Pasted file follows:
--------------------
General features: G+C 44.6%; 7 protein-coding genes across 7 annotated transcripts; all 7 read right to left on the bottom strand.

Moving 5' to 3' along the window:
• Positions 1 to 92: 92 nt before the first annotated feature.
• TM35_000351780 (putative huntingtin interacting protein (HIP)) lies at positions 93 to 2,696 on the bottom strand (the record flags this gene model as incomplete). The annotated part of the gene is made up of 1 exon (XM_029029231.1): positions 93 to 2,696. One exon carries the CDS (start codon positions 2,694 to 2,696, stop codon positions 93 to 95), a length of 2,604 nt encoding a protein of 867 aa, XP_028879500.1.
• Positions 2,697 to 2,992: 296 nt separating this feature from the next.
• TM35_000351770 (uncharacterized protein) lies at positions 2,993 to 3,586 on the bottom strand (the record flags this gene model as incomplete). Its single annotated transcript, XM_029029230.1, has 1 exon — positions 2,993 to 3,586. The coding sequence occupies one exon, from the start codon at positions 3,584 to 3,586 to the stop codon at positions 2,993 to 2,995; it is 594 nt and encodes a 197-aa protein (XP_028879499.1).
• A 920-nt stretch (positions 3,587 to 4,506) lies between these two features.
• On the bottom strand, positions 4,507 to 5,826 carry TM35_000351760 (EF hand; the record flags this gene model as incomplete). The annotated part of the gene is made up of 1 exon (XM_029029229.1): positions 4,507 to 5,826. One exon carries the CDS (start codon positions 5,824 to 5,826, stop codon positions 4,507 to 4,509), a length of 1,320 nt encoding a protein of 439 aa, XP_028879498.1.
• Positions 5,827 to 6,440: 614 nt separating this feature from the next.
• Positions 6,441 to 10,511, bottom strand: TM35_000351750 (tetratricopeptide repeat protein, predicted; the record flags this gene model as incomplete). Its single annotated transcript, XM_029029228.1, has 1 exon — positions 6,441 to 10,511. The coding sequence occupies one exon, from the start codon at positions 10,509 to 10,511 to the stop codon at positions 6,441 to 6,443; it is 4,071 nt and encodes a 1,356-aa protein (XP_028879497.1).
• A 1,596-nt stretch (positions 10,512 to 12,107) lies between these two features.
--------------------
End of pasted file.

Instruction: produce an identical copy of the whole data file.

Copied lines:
General features: G+C 44.6%; 7 protein-coding genes across 7 annotated transcripts; all 7 read right to left on the bottom strand.

Moving 5' to 3' along the window:
• Positions 1 to 92: 92 nt before the first annotated feature.
• TM35_000351780 (putative huntingtin interacting protein (HIP)) lies at positions 93 to 2,696 on the bottom strand (the record flags this gene model as incomplete). The annotated part of the gene is made up of 1 exon (XM_029029231.1): positions 93 to 2,696. One exon carries the CDS (start codon positions 2,694 to 2,696, stop codon positions 93 to 95), a length of 2,604 nt encoding a protein of 867 aa, XP_028879500.1.
• Positions 2,697 to 2,992: 296 nt separating this feature from the next.
• TM35_000351770 (uncharacterized protein) lies at positions 2,993 to 3,586 on the bottom strand (the record flags this gene model as incomplete). Its single annotated transcript, XM_029029230.1, has 1 exon — positions 2,993 to 3,586. The coding sequence occupies one exon, from the start codon at positions 3,584 to 3,586 to the stop codon at positions 2,993 to 2,995; it is 594 nt and encodes a 197-aa protein (XP_028879499.1).
• A 920-nt stretch (positions 3,587 to 4,506) lies between these two features.
• On the bottom strand, positions 4,507 to 5,826 carry TM35_000351760 (EF hand; the record flags this gene model as incomplete). The annotated part of the gene is made up of 1 exon (XM_029029229.1): positions 4,507 to 5,826. One exon carries the CDS (start codon positions 5,824 to 5,826, stop codon positions 4,507 to 4,509), a length of 1,320 nt encoding a protein of 439 aa, XP_028879498.1.
• Positions 5,827 to 6,440: 614 nt separating this feature from the next.
• Positions 6,441 to 10,511, bottom strand: TM35_000351750 (tetratricopeptide repeat protein, predicted; the record flags this gene model as incomplete). Its single annotated transcript, XM_029029228.1, has 1 exon — positions 6,441 to 10,511. The coding sequence occupies one exon, from the start codon at positions 10,509 to 10,511 to the stop codon at positions 6,441 to 6,443; it is 4,071 nt and encodes a 1,356-aa protein (XP_028879497.1).
• A 1,596-nt stretch (positions 10,512 to 12,107) lies between these two features.